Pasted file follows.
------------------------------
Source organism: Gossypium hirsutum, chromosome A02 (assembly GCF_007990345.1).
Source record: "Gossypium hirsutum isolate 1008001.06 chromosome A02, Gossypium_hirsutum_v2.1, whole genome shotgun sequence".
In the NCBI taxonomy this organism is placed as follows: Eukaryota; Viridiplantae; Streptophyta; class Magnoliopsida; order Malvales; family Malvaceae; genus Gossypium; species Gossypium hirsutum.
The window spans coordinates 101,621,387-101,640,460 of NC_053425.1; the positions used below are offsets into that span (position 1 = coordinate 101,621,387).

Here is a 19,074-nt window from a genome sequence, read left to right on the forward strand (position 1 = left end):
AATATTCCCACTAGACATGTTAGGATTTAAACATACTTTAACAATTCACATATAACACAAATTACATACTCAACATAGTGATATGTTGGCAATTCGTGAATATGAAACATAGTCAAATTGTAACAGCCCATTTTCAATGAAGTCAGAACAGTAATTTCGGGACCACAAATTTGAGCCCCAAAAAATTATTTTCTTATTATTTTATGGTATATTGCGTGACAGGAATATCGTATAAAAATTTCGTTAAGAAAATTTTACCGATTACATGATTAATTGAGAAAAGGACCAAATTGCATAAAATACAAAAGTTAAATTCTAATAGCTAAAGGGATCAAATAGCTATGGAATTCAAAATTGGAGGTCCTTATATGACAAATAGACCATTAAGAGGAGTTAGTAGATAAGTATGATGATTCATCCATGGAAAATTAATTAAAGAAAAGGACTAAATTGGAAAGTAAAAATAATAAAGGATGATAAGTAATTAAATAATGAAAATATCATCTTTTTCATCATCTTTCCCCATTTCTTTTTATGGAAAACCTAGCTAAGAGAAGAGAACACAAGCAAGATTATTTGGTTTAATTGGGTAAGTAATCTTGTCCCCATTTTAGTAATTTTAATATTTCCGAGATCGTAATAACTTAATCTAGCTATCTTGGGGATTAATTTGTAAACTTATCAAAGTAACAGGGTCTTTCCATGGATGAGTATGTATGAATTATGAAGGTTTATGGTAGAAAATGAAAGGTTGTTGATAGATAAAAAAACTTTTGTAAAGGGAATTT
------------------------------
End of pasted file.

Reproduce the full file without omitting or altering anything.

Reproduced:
Source organism: Gossypium hirsutum, chromosome A02 (assembly GCF_007990345.1).
Source record: "Gossypium hirsutum isolate 1008001.06 chromosome A02, Gossypium_hirsutum_v2.1, whole genome shotgun sequence".
In the NCBI taxonomy this organism is placed as follows: Eukaryota; Viridiplantae; Streptophyta; class Magnoliopsida; order Malvales; family Malvaceae; genus Gossypium; species Gossypium hirsutum.
The window spans coordinates 101,621,387-101,640,460 of NC_053425.1; the positions used below are offsets into that span (position 1 = coordinate 101,621,387).

Here is a 19,074-nt window from a genome sequence, read left to right on the forward strand (position 1 = left end):
AATATTCCCACTAGACATGTTAGGATTTAAACATACTTTAACAATTCACATATAACACAAATTACATACTCAACATAGTGATATGTTGGCAATTCGTGAATATGAAACATAGTCAAATTGTAACAGCCCATTTTCAATGAAGTCAGAACAGTAATTTCGGGACCACAAATTTGAGCCCCAAAAAATTATTTTCTTATTATTTTATGGTATATTGCGTGACAGGAATATCGTATAAAAATTTCGTTAAGAAAATTTTACCGATTACATGATTAATTGAGAAAAGGACCAAATTGCATAAAATACAAAAGTTAAATTCTAATAGCTAAAGGGATCAAATAGCTATGGAATTCAAAATTGGAGGTCCTTATATGACAAATAGACCATTAAGAGGAGTTAGTAGATAAGTATGATGATTCATCCATGGAAAATTAATTAAAGAAAAGGACTAAATTGGAAAGTAAAAATAATAAAGGATGATAAGTAATTAAATAATGAAAATATCATCTTTTTCATCATCTTTCCCCATTTCTTTTTATGGAAAACCTAGCTAAGAGAAGAGAACACAAGCAAGATTATTTGGTTTAATTGGGTAAGTAATCTTGTCCCCATTTTAGTAATTTTAATATTTCCGAGATCGTAATAACTTAATCTAGCTATCTTGGGGATTAATTTGTAAACTTATCAAAGTAACAGGGTCTTTCCATGGATGAGTATGTATGAATTATGAAGGTTTATGGTAGAAAATGAAAGGTTGTTGATAGATAAAAAAACTTTTGTAAAGGGAATTT